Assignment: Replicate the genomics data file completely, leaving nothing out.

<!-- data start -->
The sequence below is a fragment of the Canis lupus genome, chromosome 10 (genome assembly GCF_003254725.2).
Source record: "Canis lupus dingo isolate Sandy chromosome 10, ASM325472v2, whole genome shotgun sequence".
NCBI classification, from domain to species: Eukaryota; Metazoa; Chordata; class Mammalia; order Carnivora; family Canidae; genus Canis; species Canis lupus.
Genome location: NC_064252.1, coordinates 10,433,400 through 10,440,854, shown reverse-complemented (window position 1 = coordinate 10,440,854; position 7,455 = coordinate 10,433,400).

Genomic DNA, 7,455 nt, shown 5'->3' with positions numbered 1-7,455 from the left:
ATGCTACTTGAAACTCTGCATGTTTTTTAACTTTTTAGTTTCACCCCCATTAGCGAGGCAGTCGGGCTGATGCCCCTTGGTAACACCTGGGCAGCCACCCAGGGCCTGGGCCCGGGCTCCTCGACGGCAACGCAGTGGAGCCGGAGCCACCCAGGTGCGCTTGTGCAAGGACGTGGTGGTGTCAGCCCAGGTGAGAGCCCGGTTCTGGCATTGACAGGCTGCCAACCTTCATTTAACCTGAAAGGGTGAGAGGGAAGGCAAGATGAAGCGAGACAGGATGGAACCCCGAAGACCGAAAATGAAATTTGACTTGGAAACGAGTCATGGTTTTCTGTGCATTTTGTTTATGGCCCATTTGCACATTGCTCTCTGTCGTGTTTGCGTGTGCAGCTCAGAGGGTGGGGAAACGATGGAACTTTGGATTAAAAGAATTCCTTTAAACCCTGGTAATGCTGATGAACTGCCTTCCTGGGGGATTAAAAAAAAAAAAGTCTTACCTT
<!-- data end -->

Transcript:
The sequence below is a fragment of the Canis lupus genome, chromosome 10 (genome assembly GCF_003254725.2).
Source record: "Canis lupus dingo isolate Sandy chromosome 10, ASM325472v2, whole genome shotgun sequence".
NCBI classification, from domain to species: Eukaryota; Metazoa; Chordata; class Mammalia; order Carnivora; family Canidae; genus Canis; species Canis lupus.
Genome location: NC_064252.1, coordinates 10,433,400 through 10,440,854, shown reverse-complemented (window position 1 = coordinate 10,440,854; position 7,455 = coordinate 10,433,400).

Genomic DNA, 7,455 nt, shown 5'->3' with positions numbered 1-7,455 from the left:
ATGCTACTTGAAACTCTGCATGTTTTTTAACTTTTTAGTTTCACCCCCATTAGCGAGGCAGTCGGGCTGATGCCCCTTGGTAACACCTGGGCAGCCACCCAGGGCCTGGGCCCGGGCTCCTCGACGGCAACGCAGTGGAGCCGGAGCCACCCAGGTGCGCTTGTGCAAGGACGTGGTGGTGTCAGCCCAGGTGAGAGCCCGGTTCTGGCATTGACAGGCTGCCAACCTTCATTTAACCTGAAAGGGTGAGAGGGAAGGCAAGATGAAGCGAGACAGGATGGAACCCCGAAGACCGAAAATGAAATTTGACTTGGAAACGAGTCATGGTTTTCTGTGCATTTTGTTTATGGCCCATTTGCACATTGCTCTCTGTCGTGTTTGCGTGTGCAGCTCAGAGGGTGGGGAAACGATGGAACTTTGGATTAAAAGAATTCCTTTAAACCCTGGTAATGCTGATGAACTGCCTTCCTGGGGGATTAAAAAAAAAAAAGTCTTACCTT